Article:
Discovering Pilgrim's Mind, a Journey to Tibet: Lhasa, Darchen

Flags on every roof
Malas in every window
Kingdom in the sky

Jokhang Temple kora, Lhasa

There is no way to express the amazement of driving through the center of centers. All my life I have seen Tibetan text in little snippets. Ever its presence meant I was sitting in the mandala. Now it is on every building, on LED scrolling marquees, WCs. This, quite literally, was the land of my childhood's fables.

Jokhang roof, Lhasa

Every time we enter Lhasa our bus is stopped, and travel permits checked. About every 80 km we have to stop for ten minutes to have our papers checked. A police officer is constantly with us.

Samye Monastery

Our visit to Samye Monastery was cut short, but the green Gompa is spectacular. A great deal of renovation is underway. As the monastery founded by Padmasimbava, this is chronologically the first in Tibet. I was introduced to hard Dhri cheese: rock hard dairy product (with a few Yak hairs for flavor). Not the best cheese, but the taste and texture association with Samye is cemented in my memory.

Tsurphu Monastery

The clouds of valley are so close to the valley floor that they form a second tier of mountains wafting around the giants that enclose the valley. Most mountains are adorned with prayer flags fluttering their scripture into the wind. In this way the whole volume of the valley - from river to peaks - is sanctuary. It is very much a nested mandala starting with the protector mountains, down to the house or Gompa compound/court, into the lhakang, in still further to the shrine, and last to the heart of the rupa.

The Roman architecture term for a temple was "fane". To be "profane" was to be before or outside the fane. In Lhasa there is a sense that the mountains form the outer wall of the sacred space.

At Tsurphu we practiced together in the main shrine room behind the resident monks. They made us rich yak butter tea with plenty of salt. The statues behind the practice area are enormous, Karmapa after Karmapa! Many in our group are in tears.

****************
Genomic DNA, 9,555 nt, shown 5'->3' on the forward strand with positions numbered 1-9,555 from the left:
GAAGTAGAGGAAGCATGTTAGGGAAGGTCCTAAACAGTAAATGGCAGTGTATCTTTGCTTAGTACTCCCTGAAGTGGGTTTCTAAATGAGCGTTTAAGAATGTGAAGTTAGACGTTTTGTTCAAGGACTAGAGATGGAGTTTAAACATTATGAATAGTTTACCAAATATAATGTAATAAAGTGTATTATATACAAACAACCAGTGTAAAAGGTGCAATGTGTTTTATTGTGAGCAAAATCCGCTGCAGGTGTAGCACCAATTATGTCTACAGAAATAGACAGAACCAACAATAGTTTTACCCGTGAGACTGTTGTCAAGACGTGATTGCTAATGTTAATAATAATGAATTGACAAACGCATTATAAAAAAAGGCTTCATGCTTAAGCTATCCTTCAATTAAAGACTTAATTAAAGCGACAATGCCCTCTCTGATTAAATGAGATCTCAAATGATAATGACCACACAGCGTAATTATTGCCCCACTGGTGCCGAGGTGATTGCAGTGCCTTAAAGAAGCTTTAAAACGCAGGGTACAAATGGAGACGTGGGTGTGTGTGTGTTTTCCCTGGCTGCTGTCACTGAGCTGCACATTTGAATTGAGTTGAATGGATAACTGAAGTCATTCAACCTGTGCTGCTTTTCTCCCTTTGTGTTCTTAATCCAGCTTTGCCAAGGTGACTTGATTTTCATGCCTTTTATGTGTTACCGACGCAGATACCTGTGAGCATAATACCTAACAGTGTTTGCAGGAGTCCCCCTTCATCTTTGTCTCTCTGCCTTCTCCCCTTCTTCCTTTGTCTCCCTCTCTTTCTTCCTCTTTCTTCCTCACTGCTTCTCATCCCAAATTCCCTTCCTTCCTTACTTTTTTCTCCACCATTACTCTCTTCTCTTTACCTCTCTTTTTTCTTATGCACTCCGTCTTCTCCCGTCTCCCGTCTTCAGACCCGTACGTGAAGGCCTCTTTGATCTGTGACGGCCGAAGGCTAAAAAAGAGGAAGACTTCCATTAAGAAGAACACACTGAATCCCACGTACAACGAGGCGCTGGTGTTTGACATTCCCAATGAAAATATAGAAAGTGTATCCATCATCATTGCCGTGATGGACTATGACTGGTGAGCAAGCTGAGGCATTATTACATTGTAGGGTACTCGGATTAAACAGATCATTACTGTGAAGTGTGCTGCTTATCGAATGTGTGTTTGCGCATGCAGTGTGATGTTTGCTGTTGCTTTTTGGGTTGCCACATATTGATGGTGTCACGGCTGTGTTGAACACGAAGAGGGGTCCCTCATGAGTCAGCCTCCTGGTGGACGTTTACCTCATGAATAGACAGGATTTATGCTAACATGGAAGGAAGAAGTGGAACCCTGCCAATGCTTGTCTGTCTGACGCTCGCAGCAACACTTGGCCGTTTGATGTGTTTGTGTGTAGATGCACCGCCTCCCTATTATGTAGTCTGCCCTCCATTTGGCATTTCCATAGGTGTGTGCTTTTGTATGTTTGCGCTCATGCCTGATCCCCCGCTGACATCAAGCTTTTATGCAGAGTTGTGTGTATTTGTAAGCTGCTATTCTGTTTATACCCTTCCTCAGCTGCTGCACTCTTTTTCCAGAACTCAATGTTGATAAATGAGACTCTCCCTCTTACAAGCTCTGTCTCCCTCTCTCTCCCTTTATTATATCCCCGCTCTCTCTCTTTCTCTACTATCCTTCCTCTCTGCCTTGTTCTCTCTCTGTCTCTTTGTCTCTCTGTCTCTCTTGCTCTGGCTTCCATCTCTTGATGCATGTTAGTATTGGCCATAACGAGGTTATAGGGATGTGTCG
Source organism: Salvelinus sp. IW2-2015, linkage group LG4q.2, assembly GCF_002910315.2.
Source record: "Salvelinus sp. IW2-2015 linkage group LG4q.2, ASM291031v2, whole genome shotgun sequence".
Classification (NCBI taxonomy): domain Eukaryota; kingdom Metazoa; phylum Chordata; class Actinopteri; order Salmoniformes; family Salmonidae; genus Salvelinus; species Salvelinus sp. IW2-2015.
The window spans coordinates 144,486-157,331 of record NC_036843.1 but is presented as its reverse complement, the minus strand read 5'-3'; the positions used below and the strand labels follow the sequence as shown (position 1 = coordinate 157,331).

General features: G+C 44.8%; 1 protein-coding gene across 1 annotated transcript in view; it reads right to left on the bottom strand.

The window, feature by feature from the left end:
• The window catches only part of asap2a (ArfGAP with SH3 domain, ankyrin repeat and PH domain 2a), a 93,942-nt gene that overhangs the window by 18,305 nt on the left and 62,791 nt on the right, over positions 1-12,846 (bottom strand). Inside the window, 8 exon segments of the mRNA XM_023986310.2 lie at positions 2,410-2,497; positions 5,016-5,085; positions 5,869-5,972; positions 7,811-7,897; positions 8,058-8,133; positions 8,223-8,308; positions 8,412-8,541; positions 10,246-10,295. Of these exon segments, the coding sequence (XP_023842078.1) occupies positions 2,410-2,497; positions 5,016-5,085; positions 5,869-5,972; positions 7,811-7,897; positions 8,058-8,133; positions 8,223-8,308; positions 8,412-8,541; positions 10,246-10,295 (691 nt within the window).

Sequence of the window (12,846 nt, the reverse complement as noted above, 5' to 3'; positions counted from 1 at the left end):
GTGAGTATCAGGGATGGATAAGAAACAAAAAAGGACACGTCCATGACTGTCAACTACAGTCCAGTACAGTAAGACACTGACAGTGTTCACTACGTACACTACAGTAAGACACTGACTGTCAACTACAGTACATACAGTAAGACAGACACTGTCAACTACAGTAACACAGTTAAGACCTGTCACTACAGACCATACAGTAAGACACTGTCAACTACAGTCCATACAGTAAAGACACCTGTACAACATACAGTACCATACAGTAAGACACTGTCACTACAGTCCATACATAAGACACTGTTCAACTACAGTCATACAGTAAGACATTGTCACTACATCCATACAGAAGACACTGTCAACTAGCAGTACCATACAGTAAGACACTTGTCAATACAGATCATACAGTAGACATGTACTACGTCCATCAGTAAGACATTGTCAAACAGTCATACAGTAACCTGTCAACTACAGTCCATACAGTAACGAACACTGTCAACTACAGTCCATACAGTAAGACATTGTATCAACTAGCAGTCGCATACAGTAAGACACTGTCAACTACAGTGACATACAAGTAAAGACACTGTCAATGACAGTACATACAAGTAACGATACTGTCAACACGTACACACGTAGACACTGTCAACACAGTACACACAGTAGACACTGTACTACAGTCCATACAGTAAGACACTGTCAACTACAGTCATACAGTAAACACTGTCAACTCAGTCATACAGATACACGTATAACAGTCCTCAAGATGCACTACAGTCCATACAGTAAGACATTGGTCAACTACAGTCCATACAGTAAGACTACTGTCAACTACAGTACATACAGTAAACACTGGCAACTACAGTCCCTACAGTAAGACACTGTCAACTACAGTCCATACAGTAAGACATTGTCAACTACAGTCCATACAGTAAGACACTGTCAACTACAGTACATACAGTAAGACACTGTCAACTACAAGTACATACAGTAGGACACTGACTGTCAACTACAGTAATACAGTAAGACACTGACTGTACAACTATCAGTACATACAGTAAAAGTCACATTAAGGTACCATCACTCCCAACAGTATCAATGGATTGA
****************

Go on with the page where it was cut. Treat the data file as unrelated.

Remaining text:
Postcard of Kailash thangka

The closer we get to the mountain, the more ephemeral it gets. Each step closer we slide sideways. Weather reports are telling us the temperature will likely not get above freezing. Historical reports all agree the average daily high should be in the 50s. The forecast says with wind chill on our days should be 5 degrees Fahrenheit.

The long road to Darchen

So far off the map
Drive through Thangka land
Rarified air

Altitude is a teacher to contend with here. At over 15k above sea level my first hour taught me much of my mortality. I quickly started moderating my breathing, kept my head down, and wondered if the bus had a defibrillator on board. Some of us start to sing.
Anyone who has heard of "Rebreathing" or yoga will know the effects of overly deep breathes. Your breath requires your whole body, and when you deepen it consistently it will give rise to all manner of emotional release.

This land is nearly indescribable. I can write that it is like driving through a Tibetan painting (Thangka) but I cannot convey what it is like to be surrounded by that landscape in every direction. The mountains are rich in iron AND copper, washing the vista in hues of green and red. Shining outcrops of salt glisten like jeweled mountains. The shadows of the clouds moving across the land morphing from one auspicious shape to another.

Then the really tall mountains hove into view on the horizon. Cloud and glacier capped - they are enormous. Simply the single biggest things I have ever laid eyes upon. The magic of this land is alternately bringing me to tears and terrifying me with its raw power.

And then the first siting of Kailash... Yeah... um... That is huge. Surrounded by four other peaks in remarkable symmetry, one of our band who has walked the Kailash kora before tells how this is the model of the Mandala, that Samye Monastery is patterned on this range.

First site of Kailash

Darchen, our basecamp for two nights is a small foothill town where the altitude exceeds that of Everest's base camp. Word from pilgrims coming down from Kailash is that the weather is good.
Dragon cloud over Darchen

Angela's sinuses have gone into overdrive, and she's developed a mixture of symptoms that are very concerning. People are sharing medicine with her. One gentleman has stayed behind in Lhasa due to heart issues. He sent his kit with me, ensuring I'll have enough clothes. Our group is acting more like a group with every labored breath.

Darchen wandering goats

The sun will burn unprotected exposed skin in 7 minutes. Solar tea kettles are everywhere. It is hard to imagine this village covered in snow 9 months out of the year.

Rainbow around my tea cup

Tomorrow we set foot on Kailash. We are not cavalier, boisterous, or confident. But we are together, and as much as we are afraid, we are thinking of our families, friends and greater sangha.


Thank you for reading this far and being witness.

Jason Winn and Angela Hartsell

Friday , July 1 02016